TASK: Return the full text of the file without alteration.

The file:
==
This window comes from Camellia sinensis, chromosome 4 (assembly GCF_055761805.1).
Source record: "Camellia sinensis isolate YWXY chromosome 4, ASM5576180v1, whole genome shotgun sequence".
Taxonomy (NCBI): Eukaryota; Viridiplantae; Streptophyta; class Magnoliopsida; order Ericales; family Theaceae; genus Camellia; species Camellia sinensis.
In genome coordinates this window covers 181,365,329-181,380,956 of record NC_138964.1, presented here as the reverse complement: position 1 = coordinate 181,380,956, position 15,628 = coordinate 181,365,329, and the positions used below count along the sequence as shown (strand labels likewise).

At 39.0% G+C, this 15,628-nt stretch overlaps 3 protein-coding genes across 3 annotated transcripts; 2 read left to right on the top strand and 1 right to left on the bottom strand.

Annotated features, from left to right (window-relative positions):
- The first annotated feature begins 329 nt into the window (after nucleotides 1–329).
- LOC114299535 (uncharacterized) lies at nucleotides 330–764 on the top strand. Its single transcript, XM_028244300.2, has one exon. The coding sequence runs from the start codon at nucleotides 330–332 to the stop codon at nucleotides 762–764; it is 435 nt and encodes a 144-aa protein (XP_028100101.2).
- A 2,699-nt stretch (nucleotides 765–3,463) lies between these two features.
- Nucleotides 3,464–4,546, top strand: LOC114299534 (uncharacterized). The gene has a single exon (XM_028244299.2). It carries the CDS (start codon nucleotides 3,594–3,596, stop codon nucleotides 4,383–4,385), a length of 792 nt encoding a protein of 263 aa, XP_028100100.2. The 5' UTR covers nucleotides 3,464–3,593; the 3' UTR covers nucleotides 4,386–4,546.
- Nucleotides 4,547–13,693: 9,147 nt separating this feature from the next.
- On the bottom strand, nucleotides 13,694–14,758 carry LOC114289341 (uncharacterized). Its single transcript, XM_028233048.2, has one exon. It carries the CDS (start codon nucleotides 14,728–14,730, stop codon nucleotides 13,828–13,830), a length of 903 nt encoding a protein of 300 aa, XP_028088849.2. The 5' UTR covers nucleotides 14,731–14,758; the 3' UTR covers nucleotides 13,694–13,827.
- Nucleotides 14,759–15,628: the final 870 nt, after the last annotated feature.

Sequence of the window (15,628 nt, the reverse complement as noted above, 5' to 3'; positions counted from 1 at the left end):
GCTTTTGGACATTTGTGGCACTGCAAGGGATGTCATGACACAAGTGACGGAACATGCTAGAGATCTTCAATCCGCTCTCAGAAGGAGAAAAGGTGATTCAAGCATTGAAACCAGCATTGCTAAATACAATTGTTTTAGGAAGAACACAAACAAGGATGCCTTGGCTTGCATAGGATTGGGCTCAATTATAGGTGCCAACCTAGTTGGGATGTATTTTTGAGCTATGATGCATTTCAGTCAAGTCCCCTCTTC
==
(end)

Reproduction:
This window comes from Camellia sinensis, chromosome 4 (assembly GCF_055761805.1).
Source record: "Camellia sinensis isolate YWXY chromosome 4, ASM5576180v1, whole genome shotgun sequence".
Taxonomy (NCBI): Eukaryota; Viridiplantae; Streptophyta; class Magnoliopsida; order Ericales; family Theaceae; genus Camellia; species Camellia sinensis.
In genome coordinates this window covers 181,365,329-181,380,956 of record NC_138964.1, presented here as the reverse complement: position 1 = coordinate 181,380,956, position 15,628 = coordinate 181,365,329, and the positions used below count along the sequence as shown (strand labels likewise).

At 39.0% G+C, this 15,628-nt stretch overlaps 3 protein-coding genes across 3 annotated transcripts; 2 read left to right on the top strand and 1 right to left on the bottom strand.

Annotated features, from left to right (window-relative positions):
- The first annotated feature begins 329 nt into the window (after nucleotides 1–329).
- LOC114299535 (uncharacterized) lies at nucleotides 330–764 on the top strand. Its single transcript, XM_028244300.2, has one exon. The coding sequence runs from the start codon at nucleotides 330–332 to the stop codon at nucleotides 762–764; it is 435 nt and encodes a 144-aa protein (XP_028100101.2).
- A 2,699-nt stretch (nucleotides 765–3,463) lies between these two features.
- Nucleotides 3,464–4,546, top strand: LOC114299534 (uncharacterized). The gene has a single exon (XM_028244299.2). It carries the CDS (start codon nucleotides 3,594–3,596, stop codon nucleotides 4,383–4,385), a length of 792 nt encoding a protein of 263 aa, XP_028100100.2. The 5' UTR covers nucleotides 3,464–3,593; the 3' UTR covers nucleotides 4,386–4,546.
- Nucleotides 4,547–13,693: 9,147 nt separating this feature from the next.
- On the bottom strand, nucleotides 13,694–14,758 carry LOC114289341 (uncharacterized). Its single transcript, XM_028233048.2, has one exon. It carries the CDS (start codon nucleotides 14,728–14,730, stop codon nucleotides 13,828–13,830), a length of 903 nt encoding a protein of 300 aa, XP_028088849.2. The 5' UTR covers nucleotides 14,731–14,758; the 3' UTR covers nucleotides 13,694–13,827.
- Nucleotides 14,759–15,628: the final 870 nt, after the last annotated feature.

Sequence of the window (15,628 nt, the reverse complement as noted above, 5' to 3'; positions counted from 1 at the left end):
GCTTTTGGACATTTGTGGCACTGCAAGGGATGTCATGACACAAGTGACGGAACATGCTAGAGATCTTCAATCCGCTCTCAGAAGGAGAAAAGGTGATTCAAGCATTGAAACCAGCATTGCTAAATACAATTGTTTTAGGAAGAACACAAACAAGGATGCCTTGGCTTGCATAGGATTGGGCTCAATTATAGGTGCCAACCTAGTTGGGATGTATTTTTGAGCTATGATGCATTTCAGTCAAGTCCCCTCTTC